We met today this work by Bach with this strange time - strange to me as I've never met before this meter. Of course it is possible ... but I ask if someone knows another composition with this meter, not only by Bach.

How do I determine the time signature of a song?

(my assumption was that it is a simple 2/4 (ed. or better 4/8) where Bach ignored to write the sign for triplets as this would be obvious for everyone ...)

But now I've found the copy of the manuscript from Johann Christian Bach who wrote the time 12/16 for this Gigue.

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    2/4 or 2/8 works for me, but technically I suppose 12/16 is accurate. To someone like Bach, would it really make any difference to have it in 12/16? We are a little late to ask him though.
    – Tim
    Apr 30, 2019 at 19:09
  • It‘s no difference to me. There are only 2 points: a) I haven‘t ever seen 12/16 time. (obviously there are several by Bach and others!) b) the question (I‘ve added the link now) asking: what measure is this? could be answered as: Gigue, 4/8 (triplets abbreviation, usual in the time of Bach). May 1, 2019 at 5:52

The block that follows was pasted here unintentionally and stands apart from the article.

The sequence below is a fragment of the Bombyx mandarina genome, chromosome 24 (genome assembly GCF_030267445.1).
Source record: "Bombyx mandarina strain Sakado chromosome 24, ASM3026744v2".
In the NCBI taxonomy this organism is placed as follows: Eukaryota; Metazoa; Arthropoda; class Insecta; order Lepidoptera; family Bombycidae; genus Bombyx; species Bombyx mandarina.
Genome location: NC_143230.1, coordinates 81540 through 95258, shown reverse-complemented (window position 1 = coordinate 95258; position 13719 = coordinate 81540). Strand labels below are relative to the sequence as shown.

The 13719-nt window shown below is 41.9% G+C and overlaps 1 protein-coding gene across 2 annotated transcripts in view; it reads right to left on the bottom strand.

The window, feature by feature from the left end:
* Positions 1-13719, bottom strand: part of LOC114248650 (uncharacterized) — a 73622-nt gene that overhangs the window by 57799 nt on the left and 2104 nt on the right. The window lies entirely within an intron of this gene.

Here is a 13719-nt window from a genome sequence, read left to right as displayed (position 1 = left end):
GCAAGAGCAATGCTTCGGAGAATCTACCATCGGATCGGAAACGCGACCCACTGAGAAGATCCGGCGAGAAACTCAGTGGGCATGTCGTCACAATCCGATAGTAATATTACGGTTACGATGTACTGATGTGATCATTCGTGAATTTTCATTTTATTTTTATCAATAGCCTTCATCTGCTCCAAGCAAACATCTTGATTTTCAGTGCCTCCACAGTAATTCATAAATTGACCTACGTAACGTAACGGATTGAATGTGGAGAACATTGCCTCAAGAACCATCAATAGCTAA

1 Answer 1


I think it's rather more a 4/8 with triple subdivision than a 2/4 with sextuple subdivision, as seen for example in Prelude 13 of WTC I. Bach used it several times. There's a recording that appears to show that Buxtehude used it, though I couldn't find much more about this piece, let alone a score. There's also a web page mentioning Pachelbel's use of the meter.

It therefore appears that it was not unusual in Bach's day.


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